• Design organization operations/systems as well as basic informational programs in such a way as to remove barriers to action;

•  Create initiatives to communicate what behaviors your organization/ community sees as a problem and wants individuals to take action against; and

•   Design strategically developed training to create an environment that empowers individuals to act.

Empowerment not Fear: The Right Approach to Welcoming New Members Into Your Community
(1.25 - 1.5 hour session)

Research tells us Fraternity & Sorority Communities are the highest-risk populations on today’s college campuses. This program is designed to teach chapter leaders how to develop a community program that engages new members in a meaningful conversation about their rights and responsibilities in this high-risk environment. Facilitator will provide tips on how to use both national and available institutional data to challenge new members to embrace not only their rights as new members but also their responsibilities.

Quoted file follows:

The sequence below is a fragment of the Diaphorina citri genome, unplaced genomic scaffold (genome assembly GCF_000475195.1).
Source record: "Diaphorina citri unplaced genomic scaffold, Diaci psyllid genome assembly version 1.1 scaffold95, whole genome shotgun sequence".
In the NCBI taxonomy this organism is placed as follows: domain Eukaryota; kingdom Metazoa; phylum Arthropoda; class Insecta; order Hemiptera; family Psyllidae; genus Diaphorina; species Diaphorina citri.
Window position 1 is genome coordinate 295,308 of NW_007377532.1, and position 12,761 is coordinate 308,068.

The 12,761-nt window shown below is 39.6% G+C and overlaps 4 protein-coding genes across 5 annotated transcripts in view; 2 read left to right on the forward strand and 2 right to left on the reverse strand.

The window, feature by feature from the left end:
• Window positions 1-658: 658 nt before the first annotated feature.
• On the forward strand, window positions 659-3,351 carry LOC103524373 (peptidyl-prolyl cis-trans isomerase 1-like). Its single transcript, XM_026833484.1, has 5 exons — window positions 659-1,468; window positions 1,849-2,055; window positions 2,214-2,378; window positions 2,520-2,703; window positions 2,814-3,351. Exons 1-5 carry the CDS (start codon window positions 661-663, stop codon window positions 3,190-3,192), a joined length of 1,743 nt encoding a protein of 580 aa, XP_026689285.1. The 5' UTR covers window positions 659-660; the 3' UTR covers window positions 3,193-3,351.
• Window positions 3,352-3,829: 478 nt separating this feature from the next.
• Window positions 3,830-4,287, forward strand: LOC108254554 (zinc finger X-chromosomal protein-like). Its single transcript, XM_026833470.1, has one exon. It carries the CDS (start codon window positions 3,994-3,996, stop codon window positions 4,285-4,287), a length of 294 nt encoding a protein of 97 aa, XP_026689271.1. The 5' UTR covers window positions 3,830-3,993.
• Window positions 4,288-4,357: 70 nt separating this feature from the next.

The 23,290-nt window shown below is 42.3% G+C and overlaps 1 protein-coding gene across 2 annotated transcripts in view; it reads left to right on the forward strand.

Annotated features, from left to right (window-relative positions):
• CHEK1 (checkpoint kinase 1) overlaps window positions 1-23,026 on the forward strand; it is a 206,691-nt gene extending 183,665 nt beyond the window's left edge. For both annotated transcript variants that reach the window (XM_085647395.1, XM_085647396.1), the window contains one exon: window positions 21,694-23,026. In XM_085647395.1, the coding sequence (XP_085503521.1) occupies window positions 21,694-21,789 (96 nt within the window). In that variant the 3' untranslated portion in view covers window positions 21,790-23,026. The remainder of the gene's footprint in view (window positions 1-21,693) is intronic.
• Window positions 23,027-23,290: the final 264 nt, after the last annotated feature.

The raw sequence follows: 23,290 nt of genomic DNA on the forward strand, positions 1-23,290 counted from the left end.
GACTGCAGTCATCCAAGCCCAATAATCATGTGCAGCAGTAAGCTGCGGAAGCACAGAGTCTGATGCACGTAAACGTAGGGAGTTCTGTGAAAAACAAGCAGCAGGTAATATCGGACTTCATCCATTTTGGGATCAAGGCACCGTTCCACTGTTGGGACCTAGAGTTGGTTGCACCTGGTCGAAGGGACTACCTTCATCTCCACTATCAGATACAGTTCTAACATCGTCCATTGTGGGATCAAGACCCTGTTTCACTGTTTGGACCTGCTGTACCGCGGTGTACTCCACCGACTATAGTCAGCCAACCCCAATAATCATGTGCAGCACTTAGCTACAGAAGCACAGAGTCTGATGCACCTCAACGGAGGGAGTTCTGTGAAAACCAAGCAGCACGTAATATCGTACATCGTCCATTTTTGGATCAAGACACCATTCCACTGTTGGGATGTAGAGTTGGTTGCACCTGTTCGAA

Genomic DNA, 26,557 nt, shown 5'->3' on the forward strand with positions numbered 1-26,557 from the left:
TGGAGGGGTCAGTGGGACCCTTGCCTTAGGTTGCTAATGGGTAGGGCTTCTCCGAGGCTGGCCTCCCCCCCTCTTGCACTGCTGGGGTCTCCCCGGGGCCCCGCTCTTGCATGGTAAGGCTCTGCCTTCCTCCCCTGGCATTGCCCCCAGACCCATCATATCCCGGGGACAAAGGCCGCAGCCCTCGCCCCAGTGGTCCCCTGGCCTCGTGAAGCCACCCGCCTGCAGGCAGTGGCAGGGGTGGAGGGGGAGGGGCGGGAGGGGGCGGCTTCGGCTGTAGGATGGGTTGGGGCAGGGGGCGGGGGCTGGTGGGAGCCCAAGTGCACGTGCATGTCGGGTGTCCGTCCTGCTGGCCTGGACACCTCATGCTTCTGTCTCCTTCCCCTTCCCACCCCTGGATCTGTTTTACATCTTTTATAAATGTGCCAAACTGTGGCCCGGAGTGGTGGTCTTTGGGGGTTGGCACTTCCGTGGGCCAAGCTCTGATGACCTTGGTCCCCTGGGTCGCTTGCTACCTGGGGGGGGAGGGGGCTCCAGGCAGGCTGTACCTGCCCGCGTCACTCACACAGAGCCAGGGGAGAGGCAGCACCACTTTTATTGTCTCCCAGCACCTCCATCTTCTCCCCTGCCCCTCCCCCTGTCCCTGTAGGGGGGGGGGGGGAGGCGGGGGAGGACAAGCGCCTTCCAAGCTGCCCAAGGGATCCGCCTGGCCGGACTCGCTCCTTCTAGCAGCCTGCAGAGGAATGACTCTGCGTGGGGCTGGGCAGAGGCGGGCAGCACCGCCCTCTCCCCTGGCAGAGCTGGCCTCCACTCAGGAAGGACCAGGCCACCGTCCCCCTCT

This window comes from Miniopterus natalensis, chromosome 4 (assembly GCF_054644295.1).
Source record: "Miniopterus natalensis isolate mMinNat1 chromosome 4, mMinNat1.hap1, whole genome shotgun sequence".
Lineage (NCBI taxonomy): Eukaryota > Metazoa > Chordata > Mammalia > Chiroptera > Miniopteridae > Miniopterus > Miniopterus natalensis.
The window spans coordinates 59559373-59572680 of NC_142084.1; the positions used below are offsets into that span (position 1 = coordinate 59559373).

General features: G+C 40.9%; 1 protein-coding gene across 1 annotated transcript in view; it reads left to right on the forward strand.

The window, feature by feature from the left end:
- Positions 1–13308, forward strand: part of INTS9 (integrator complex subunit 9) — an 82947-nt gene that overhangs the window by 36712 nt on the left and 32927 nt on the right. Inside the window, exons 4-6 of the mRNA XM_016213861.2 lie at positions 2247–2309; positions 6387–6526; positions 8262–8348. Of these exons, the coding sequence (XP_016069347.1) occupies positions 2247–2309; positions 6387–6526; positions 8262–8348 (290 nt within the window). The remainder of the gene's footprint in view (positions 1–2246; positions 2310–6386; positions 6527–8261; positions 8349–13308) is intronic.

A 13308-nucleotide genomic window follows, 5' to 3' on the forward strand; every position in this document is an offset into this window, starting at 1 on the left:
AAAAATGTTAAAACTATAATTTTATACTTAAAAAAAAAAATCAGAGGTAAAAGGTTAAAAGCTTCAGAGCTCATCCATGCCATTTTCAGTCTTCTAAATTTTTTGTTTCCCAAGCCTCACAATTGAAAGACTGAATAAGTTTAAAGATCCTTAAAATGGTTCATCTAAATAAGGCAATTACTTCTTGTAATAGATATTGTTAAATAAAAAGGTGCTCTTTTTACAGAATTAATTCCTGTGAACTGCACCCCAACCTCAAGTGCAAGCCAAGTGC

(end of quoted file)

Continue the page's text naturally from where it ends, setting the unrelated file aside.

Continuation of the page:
Participants will learn how to provide a reality-based description of the current fraternity/sorority experience as well as what a healthy experience looks like. Students will also learn how to empower new members to make choices that reduce personal risk while upholding the values of their perspective chapters.  Content will be provided on the following issues: hazing, alcohol and other drugs as well as sexual assault.  

This workshop can be utilized for new member educators, recruitment officers, council leaders  or a specific chapter that is seeking to improve their new member education process.